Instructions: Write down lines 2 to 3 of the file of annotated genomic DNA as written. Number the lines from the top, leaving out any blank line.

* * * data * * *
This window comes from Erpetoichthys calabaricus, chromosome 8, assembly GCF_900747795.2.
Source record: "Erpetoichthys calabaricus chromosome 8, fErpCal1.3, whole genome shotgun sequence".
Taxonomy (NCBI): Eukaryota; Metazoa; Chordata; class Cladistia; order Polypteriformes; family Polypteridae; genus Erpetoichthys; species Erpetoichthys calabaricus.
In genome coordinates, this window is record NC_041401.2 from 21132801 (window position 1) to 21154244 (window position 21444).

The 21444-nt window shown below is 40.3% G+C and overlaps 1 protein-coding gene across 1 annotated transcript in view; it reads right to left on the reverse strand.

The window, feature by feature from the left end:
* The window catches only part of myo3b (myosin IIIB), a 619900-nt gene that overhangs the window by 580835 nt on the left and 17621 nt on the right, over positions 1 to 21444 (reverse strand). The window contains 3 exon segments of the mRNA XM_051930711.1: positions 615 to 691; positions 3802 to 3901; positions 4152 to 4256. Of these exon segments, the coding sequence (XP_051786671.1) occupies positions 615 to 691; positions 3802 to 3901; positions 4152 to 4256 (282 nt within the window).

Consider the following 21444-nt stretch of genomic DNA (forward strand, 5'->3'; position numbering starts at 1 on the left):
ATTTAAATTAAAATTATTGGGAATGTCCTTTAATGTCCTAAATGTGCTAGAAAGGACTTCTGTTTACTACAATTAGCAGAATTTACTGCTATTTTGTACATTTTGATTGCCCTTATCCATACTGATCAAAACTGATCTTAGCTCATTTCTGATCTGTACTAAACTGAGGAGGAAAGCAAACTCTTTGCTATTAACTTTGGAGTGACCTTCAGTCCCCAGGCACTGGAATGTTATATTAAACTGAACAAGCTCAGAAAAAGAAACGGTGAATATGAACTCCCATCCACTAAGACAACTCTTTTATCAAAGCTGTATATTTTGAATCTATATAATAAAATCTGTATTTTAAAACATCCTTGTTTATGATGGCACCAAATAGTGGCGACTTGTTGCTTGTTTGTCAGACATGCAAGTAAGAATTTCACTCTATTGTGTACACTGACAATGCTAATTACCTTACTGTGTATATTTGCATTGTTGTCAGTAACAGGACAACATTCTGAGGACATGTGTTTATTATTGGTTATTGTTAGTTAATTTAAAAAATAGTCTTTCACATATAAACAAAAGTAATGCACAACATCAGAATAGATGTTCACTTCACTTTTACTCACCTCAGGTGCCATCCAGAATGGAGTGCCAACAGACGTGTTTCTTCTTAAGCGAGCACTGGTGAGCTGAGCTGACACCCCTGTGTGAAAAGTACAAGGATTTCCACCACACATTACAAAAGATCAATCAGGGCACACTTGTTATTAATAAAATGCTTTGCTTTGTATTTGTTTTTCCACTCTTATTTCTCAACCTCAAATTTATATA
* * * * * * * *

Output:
Source record: "Erpetoichthys calabaricus chromosome 8, fErpCal1.3, whole genome shotgun sequence".
Taxonomy (NCBI): Eukaryota; Metazoa; Chordata; class Cladistia; order Polypteriformes; family Polypteridae; genus Erpetoichthys; species Erpetoichthys calabaricus.